MacArthur comments on the phrase latter days (Lit. “the end of days) in Dt 4:30 writing that "Moses saw in the distant future a time when repentant Israel would turn again to the Lord and obey Him. Throughout the Pentateuch, “the latter days” refers to the time when Messiah will establish His kingdom (see Ge. 49:1, 8–12; Nu 24:14–24; Dt. 32:39–43). (MacArthur Study Bible)

Warren Wiersbe in comments on Daniel 2:28 - The phrase “latter days” (“last days,” “last times”) is found frequently in Scripture, beginning with Genesis 49:1 and ending with 2 Peter 3:3. Our Lord ushered in the “last days” with His death, resurrection, and ascension to heaven (Heb. 1:2; 1 Peter 1:20), so we are living now in that period of time when God is “wrapping things up.” God has plans for the “latter days” of Israel (Gen. 49:1; Dt. 31:29; Da 2:28) which will climax with Messiah returning to earth and being received by His people (Hosea 3:5; Micah 4:1; Joel 2:28–29). The “last days” for the church include perilous times (2 Ti 3:1), the apostasy of many, and the rise of scoffers and deniers of the truth (2 Peter 3:1ff); and this period will end when Christ takes His church to heaven (1 Th. 4:13–18). (Be Resolute)

Paul Tanner - This expression, “the latter days,” occurs ten times in the Old Testament (Deut 4:30; Dt 31:29; Isa 2:2 (= Mic 4:1); Jer 23:20; 30:24; 48:47; 49:39; Ezek 38:16; Dan 10:14.). It more often has in view the far distant future involving the events just prior to the messianic era, as well as the days when Messiah rules in his kingdom (see esp. Deut 4:30; Isa 2:2; and commentary at Dan 2:28). (Daniel: Evangelical Exegetical Commentary)

For - Moses explains that Israel would receive evil because of their evil practices.

You will do that which is evil in the sight of the LORD, provoking Him to anger with the work of your hands - The work of your hands in context is clearly a negative allusion referring to idols (cf Dt 4:28+ = "There you will serve gods, the work of man’s hands, wood and stone, which neither see nor hear nor eat nor smell.") Work of his hands is used in a positive sense in Dt 33:11 referring to a blessing on the Levites.

Wiersbe - Moses was not permitted to lead Israel into Canaan for two reasons: (1) he had sinned against God at Meribah (Num. 20:7–13; Deut. 3:23–29); and (2) Canaan is a type of the “rest” we have in Christ, and Moses the lawgiver could never bring rest. Only Joshua, the type of Christ the conqueror, could do that (Heb. 4; and note that Heb. 4:8 calls Joshua “Jesus,” which is the Gk. spelling). (Expository Outlines of the Old Testament)

Hindson, et al - To the Jews, history consisted of two ages. The first was this present age, the age in which Israel was waiting for the coming of the Messiah. The second was the age to come, the age in which God would fulfill all promises and covenants, and Israel would enter into her promised blessings as a result of Messiah’s coming. A time of judgment and devastation, leading up to the Messiah’s advent and Israel’s deliverance, was to terminate the present age and introduce the coming age. When we look at the Old Testament usage of end-times terms, we see that it does not refer to the church age. The Old Testament uses end-times language to refer to the Tribulation period—the time leading up to the coming of the Messiah to set up His kingdom on earth. A clear example of this is Deuteronomy 4:30, which says, “When you are in distress and all these things have come upon you, in the latter days you will return to the LORD your God and listen to His voice.” The English word “distress” translates the Hebrew word for tribulation—in this context, the Tribulation—which means that this text equates the Tribulation with the “latter days.” Thus, the “latter days” are the Tribulation period, which we are not currently living in but may be on the brink of entering. (The church will be raptured before the world enters the Tribulation.) Deuteronomy 31:29 also uses “latter days” as a reference to the Tribulation when it says, “Evil will befall you in the latter days.” (The Harvest Handbook of Bible Prophecy)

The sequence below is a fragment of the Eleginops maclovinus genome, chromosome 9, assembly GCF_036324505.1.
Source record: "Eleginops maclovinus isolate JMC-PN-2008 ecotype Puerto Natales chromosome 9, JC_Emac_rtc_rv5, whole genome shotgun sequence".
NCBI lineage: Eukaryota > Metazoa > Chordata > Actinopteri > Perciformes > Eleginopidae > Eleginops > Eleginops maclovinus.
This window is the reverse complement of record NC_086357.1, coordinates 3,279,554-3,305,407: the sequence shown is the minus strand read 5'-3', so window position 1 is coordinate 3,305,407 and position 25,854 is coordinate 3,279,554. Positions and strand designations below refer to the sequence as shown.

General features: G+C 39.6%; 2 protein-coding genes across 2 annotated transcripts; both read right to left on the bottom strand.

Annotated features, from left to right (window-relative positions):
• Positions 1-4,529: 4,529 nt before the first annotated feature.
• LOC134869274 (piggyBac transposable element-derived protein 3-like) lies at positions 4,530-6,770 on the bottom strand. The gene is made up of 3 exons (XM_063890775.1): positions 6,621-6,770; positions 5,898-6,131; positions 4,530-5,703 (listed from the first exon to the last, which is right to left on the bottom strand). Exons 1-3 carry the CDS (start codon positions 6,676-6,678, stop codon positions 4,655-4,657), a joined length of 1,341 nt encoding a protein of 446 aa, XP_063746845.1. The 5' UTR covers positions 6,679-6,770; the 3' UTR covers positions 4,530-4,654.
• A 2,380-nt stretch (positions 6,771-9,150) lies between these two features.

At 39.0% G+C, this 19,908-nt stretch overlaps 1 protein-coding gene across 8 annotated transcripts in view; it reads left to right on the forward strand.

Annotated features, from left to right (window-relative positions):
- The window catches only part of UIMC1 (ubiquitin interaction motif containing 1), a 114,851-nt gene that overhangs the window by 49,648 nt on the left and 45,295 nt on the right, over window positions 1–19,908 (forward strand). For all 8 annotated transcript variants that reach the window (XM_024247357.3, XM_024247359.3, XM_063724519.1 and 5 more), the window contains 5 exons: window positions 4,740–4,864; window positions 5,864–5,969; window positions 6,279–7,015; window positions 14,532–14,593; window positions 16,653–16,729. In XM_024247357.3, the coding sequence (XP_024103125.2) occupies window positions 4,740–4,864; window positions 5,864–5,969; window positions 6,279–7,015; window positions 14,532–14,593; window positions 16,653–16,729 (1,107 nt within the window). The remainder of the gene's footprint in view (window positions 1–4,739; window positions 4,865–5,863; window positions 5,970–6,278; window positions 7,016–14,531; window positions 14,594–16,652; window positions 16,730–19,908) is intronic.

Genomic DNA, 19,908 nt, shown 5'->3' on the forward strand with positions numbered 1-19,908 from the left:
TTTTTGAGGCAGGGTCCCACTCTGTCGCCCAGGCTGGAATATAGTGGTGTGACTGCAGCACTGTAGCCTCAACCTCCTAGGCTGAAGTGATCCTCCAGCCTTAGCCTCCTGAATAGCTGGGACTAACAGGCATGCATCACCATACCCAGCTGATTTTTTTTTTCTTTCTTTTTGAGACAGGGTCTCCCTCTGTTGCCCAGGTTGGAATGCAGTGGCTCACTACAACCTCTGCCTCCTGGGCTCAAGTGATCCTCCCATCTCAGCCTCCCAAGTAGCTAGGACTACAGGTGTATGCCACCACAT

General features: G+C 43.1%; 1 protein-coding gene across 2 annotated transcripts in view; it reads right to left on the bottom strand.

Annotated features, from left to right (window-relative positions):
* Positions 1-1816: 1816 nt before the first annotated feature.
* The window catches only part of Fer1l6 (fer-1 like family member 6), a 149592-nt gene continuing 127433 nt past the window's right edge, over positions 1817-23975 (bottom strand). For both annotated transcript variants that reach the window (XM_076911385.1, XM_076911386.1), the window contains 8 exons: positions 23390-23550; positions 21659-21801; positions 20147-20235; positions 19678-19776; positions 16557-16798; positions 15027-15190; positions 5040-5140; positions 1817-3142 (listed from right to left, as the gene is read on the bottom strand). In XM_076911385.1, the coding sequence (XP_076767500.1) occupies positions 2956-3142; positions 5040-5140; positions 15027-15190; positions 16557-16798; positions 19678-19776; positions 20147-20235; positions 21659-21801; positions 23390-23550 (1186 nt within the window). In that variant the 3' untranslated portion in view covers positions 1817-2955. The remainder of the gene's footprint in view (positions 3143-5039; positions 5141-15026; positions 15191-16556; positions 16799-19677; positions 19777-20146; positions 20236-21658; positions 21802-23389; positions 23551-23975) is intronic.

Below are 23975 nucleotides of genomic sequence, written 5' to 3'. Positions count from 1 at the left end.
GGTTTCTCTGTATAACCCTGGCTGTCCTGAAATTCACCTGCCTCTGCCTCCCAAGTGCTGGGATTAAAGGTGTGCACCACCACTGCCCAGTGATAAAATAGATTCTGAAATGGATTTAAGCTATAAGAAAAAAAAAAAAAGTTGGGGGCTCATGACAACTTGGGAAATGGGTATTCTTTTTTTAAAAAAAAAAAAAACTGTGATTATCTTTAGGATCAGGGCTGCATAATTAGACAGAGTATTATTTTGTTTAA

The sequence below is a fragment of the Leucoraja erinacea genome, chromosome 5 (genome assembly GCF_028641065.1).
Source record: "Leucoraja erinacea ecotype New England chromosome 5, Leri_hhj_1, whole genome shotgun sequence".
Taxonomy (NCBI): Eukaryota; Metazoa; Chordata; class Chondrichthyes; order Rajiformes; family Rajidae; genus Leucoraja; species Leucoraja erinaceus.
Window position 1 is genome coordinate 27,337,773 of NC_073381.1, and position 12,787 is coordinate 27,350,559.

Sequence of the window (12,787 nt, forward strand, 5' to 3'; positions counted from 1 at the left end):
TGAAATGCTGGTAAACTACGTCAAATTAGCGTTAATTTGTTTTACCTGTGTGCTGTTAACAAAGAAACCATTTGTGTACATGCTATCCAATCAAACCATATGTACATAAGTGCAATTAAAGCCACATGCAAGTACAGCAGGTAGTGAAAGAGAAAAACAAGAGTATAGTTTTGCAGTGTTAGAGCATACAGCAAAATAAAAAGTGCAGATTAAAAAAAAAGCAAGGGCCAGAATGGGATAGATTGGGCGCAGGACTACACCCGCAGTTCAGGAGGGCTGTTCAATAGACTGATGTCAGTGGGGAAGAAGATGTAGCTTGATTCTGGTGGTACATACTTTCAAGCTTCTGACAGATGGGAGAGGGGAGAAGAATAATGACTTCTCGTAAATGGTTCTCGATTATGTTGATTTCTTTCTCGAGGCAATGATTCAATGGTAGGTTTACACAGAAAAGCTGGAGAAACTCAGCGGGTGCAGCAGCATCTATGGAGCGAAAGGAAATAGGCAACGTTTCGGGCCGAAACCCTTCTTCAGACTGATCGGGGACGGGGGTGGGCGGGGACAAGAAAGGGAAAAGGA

G K Beale -  Deuteronomy 4:30; 31:29

The next occurrences of the phrase “the latter days” are in Deuteronomy. After Israel commits idolatry, God will expel them from their land and scatter them throughout the nations, from where they will seek God (Dt 4:25–29). At this time, “When you are in distress and all these things have come upon you, in the latter days [bĕʾaḥărît hayyāmîm] you will return to the LORD your God and listen to His voice” (Dt 4:30). Here “the latter days” includes both the distress that is to come upon Israel and its returning to God as a result of that distress. The basis for Israel’s return to God lies in that he will not “forget the covenant with your fathers which he swore to them” (Dt 4:31). This covenant, of course, is the covenant made with the patriarchs, the core of which, as I have argued earlier, is a repetition of Gen. 1:28. Thus, this covenant involves a mandate to the patriarchs and Israel to do what Adam should have done and a promise that their seed will ultimately carry this out to bless the world and spread God’s glory throughout the earth. And, as I have also contended, the concluding fulfillment of this mandate in Gen. 1:28 is eschatological in nature, which is in mind in 4:30, as it refers to Israel “returning” in faith to fulfill this covenant.